Cast iron pots, skillets, Dutch ovens and other cookware is made by pouring iron into a mold. Cast iron cookware became common in the 18th century after furnaces could generate enough heat to sustain the process. Enameled cast iron pots appeared in the 19th Century. A company established by the Ware brothers of Sidney, Ohio, pioneered cast iron cookware in the U.S.
Two brothers, Milton and Bernard Wagner, began making cast iron cookware in Sidney, Ohio, in 1881. Their brothers William and Louis soon joined the Wagner Hollow Ware Company. The company changed its name to the Wagner Manufacturing Company in 1891.
The Randall Corporation bought Wagner in 1952. McGraw Edison bought Grisold Company, Wagner’s longtime competitor, in March 1957, then sold it to Randall in December of that year. Beginning in December 1957, the Wagner foundry in Sidney, Ohio, made all Griwold cast iron cookware.
Textron bought both Wagner and Griswold from Randall in 1959 and 10 years later sold both brands to General Housewares. In the late 1970s and early 1980s, General Housewares stamped both the Wagner and Griswold trademarks on the bottoms of its cast iron cookware. General Housewares closed the Wagner foundry in 1999. In 2000, the American Culinary Corporation bought Wagner, Griswold and the WagnerWare line.
The authors of "Collectors Guide to Wagner Ware and Other Companies" reports that the company’s trademark, stamped on the bottom of its cast iron cookware, shifted over time. The earliest trademarks, from 1891 to 1914, were stamped in block letters. Those include SIDNEY O on skillets; WAGNER on skillets and griddles; WAGNER SIDNEY O on Dutch ovens, griddles and skillets; NATIONAL on waffle irons and skillets; and WAGNER WARE on muffin pans and round roasters.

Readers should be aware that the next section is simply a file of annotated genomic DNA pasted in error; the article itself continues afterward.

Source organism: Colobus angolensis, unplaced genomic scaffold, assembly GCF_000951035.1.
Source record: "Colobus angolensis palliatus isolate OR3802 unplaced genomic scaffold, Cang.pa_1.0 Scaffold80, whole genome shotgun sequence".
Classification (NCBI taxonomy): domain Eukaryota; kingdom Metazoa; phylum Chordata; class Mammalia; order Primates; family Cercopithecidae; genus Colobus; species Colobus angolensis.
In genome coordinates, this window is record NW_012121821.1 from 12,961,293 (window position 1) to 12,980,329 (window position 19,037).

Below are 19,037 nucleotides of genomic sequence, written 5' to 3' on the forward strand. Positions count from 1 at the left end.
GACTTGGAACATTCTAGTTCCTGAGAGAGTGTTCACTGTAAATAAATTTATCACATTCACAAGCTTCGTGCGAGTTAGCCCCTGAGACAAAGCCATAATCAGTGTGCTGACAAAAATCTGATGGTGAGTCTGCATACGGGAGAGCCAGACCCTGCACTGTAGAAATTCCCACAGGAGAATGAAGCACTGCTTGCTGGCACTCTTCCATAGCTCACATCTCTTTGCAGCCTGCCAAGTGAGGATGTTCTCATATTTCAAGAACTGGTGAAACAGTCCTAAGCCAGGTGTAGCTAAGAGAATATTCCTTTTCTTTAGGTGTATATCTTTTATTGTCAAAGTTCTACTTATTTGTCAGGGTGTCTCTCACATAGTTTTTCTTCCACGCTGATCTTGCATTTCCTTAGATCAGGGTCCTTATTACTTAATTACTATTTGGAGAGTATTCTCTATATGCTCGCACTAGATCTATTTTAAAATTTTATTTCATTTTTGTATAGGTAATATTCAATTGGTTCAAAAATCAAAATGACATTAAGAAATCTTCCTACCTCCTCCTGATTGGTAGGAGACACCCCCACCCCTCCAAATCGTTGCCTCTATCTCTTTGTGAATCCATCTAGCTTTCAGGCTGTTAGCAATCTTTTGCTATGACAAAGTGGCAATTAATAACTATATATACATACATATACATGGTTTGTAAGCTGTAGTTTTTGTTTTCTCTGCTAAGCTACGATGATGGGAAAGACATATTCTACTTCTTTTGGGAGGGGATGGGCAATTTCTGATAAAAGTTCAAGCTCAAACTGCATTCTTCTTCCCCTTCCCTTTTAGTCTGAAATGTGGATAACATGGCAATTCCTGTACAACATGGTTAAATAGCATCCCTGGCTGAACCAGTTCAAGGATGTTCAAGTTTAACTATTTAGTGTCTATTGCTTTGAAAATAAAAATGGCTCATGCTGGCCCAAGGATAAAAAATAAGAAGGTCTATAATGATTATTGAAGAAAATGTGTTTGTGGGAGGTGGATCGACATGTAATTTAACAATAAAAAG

In 1915, Wagner stamped one large italic W followed by smaller letters “agner” and “are" on the bottom of its cast iron cookware. These trademarks included Wagner ware Sidney O stamped on many different pots and skillets until 1959; Griswold Wagner ware on Dutch ovens, muffin pans and skillets from 1915 forward; Wagner ware inside a triangle on skillets and NATIONAL Wagner ware from 1915 until an uncertain date. The company stamped WagnerWare on numerous products from 1959 forward. In 1991, it marketed a “Wagner’s 1891 original” on its cast iron cookware.
- American Culinary Corp; About Us--Timeline
- L. W. Book Sales, Gas City, IN; Collectors Guide to Wagner Ware and Other Companies; 2002
- Griswold and Wagner Society, cast iron collectors: FAQ
- Holiday Cook; History of Cast Iron Cookery
- Griswold & Cast Iron Cookware Association; Wagner History
- Cooking with Cast Iron; Wagner Cast Iron